HarperCollins | Paperback, 291 pages
Publication Date: May 13th, 2014
Fiction | Horror
Rating: 4 out of 5 Stars
“Don’t Open Your Eyes.”
These ominous words perfectly described the world envisioned by Josh Malerman in this book. Because when you open your eyes, the evil that lurks outside will drive you to do unimaginable things to the people around you and to yourself. That is, if they don’t get to you first.
I was glad to find out that this book has a sequel. Because even after all the shit that went down in Bird Box, the author left a lot of questions unanswered. He’s also nice enough not to divulge too much, or leave breadcrumbs to follow. Indeed, this book will drive you nuts. Make you want to shake your fist, and goddammit, it would make you want to reach for that blindfold and damn the consequences.
You will be overcome with need to do just that as you follow along the story of Malorie and what’s left of the little band of survivors that perished from looking outside the window. Because the sinister presence is not a visceral monster. Neither is it psychological (or maybe it is). It’s not something in the air, or a chemical that permeated the land. And this is where the story will drive you crazy. You want to know what it is that people see before they kill others around them and themselves soon after. People have boarded up windows, painted the glass black, and if they needed to forage for supplies, they’d have to be blindfolded when they go outside. Do you see how impossibly dire things are?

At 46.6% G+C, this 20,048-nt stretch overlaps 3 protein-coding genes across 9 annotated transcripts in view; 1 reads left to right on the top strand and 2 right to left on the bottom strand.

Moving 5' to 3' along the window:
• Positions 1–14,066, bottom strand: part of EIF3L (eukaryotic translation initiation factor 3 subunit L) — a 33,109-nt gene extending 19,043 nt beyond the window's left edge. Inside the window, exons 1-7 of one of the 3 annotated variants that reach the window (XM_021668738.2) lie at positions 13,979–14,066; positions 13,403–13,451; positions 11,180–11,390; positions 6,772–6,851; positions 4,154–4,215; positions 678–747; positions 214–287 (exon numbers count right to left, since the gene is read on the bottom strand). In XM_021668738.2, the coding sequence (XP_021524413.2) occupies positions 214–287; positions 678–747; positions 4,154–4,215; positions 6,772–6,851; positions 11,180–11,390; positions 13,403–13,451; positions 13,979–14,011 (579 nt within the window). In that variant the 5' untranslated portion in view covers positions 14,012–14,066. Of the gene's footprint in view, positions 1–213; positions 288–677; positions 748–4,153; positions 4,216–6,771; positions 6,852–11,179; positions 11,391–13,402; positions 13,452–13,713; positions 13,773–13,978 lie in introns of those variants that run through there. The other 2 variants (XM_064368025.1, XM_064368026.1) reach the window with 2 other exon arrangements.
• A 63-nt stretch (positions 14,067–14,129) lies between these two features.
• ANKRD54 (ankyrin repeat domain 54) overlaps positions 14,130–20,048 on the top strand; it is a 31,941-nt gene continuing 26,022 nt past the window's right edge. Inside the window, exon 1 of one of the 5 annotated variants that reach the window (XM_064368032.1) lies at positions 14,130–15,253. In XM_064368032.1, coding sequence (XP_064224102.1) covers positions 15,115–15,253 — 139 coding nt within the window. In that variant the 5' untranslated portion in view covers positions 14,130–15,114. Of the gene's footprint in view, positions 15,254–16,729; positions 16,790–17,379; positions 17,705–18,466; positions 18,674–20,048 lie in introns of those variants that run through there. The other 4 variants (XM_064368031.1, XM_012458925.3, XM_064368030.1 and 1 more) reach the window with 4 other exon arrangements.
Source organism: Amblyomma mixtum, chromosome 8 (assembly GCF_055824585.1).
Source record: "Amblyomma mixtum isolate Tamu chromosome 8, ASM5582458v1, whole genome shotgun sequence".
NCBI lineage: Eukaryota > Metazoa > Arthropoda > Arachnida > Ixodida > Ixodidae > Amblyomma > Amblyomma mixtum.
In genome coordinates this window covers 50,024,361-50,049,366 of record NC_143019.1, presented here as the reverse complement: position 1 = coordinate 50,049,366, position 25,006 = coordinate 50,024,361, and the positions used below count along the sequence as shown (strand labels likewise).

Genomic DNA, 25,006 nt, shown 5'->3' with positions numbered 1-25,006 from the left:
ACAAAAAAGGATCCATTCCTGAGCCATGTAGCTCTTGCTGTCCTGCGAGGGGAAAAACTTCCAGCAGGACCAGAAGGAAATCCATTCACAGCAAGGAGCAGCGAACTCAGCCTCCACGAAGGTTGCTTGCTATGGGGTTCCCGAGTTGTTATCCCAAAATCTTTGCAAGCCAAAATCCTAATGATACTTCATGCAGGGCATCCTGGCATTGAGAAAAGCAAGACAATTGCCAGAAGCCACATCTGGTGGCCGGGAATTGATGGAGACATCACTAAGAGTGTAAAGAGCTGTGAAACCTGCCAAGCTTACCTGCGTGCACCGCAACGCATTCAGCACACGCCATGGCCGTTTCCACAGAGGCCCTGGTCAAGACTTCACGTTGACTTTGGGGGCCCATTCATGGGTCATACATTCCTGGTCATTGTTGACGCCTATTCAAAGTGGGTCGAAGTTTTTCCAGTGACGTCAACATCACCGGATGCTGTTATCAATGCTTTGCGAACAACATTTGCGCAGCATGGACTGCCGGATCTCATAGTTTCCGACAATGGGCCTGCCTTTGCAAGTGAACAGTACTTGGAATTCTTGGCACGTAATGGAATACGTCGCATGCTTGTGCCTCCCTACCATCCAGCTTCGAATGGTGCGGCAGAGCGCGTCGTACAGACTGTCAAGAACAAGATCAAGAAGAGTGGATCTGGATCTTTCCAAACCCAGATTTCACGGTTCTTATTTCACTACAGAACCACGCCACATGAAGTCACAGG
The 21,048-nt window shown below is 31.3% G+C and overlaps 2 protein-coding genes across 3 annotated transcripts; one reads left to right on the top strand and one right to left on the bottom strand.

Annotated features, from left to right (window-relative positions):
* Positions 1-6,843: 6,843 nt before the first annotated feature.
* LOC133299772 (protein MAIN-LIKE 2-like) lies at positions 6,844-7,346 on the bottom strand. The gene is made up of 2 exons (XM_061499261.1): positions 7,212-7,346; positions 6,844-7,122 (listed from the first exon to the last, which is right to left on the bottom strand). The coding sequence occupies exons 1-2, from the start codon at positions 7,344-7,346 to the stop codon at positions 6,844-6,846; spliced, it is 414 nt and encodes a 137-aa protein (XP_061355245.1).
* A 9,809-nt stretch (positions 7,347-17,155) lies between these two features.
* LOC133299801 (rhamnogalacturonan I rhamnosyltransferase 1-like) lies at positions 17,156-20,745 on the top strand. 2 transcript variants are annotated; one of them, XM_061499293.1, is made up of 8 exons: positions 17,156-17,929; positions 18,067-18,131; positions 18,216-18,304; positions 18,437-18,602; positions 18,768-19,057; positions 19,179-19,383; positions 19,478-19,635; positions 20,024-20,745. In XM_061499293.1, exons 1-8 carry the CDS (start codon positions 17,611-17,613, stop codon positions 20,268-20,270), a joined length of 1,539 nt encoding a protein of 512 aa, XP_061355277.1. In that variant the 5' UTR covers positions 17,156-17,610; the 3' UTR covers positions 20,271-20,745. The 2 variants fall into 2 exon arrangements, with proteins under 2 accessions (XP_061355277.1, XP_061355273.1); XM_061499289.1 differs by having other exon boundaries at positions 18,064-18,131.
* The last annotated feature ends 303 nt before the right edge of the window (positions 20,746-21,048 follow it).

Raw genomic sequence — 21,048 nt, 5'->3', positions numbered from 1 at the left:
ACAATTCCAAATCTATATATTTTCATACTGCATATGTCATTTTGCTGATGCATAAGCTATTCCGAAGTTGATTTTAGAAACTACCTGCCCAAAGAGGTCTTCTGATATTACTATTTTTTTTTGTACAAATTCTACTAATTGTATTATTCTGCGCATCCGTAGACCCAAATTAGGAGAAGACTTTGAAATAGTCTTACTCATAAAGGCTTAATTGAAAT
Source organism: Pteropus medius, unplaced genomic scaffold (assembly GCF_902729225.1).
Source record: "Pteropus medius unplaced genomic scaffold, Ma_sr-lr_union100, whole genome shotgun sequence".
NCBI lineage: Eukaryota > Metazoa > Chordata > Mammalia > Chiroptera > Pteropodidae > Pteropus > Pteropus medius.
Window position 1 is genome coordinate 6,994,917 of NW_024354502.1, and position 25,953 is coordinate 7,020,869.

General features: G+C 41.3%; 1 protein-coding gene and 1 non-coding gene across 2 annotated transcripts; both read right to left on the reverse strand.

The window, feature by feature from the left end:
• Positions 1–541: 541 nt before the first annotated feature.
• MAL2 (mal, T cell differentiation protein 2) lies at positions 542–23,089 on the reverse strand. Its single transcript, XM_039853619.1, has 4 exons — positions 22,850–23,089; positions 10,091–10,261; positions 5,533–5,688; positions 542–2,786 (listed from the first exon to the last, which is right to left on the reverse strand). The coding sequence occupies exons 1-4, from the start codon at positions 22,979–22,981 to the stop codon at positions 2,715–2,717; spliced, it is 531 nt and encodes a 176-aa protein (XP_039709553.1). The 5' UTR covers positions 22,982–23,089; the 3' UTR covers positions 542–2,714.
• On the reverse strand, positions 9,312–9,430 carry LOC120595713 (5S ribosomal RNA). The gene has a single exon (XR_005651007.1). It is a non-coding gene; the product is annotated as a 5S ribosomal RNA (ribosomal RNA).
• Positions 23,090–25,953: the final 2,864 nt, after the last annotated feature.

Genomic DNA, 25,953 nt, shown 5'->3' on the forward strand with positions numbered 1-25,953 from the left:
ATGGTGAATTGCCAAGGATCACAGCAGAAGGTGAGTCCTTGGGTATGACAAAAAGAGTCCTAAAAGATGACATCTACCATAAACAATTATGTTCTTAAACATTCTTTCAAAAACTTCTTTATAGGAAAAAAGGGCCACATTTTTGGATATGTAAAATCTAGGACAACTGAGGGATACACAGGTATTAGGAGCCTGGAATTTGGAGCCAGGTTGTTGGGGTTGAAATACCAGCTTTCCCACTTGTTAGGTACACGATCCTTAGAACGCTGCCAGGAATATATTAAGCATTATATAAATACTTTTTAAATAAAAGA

There was no reprieve from the eerie ambiance that began as soon as you flipped to page one. It was a huge ominous thing that kept on burgeoning until the end of the book. The culmination of which, is the attempted escape via a boat without the help of sight. Can you imagine navigating that river blindfolded?
The phenomenon began as a story of random violence in Russia; from there, it found its way to Alaska. People were dying in a gore-fest that I’ve only seen in a Rob Zombie flick. Malorie, who was pregnant at the time, barely survived the trek from her house to a place where the other survivors were. She just lost her sister who committed suicide soon after she took a peek outside.
The story is told in a before and after sequencing of events. The before is the story of the remaining survivors and how Malorie reached the decision to leave what was once, a sanctuary. It also told the manic way she trained the two kids to be her extra sets of ears. The after is their voyage to another place that she’d found by calling numbers on a rotary phone. How to get there through the river proves to be another set of challenges that only tenuous discipline and self preservation can overcome.
This book horrifically imaginative. If you’ve ever wanted to venture into horror, Josh Malerman’s debut novel will have you reading with one eye open. It’s truly like watching a horror flick, where the soundtrack bespeaks of horrors to come. You’re scared to look but your morbid curiosity wins out in the end.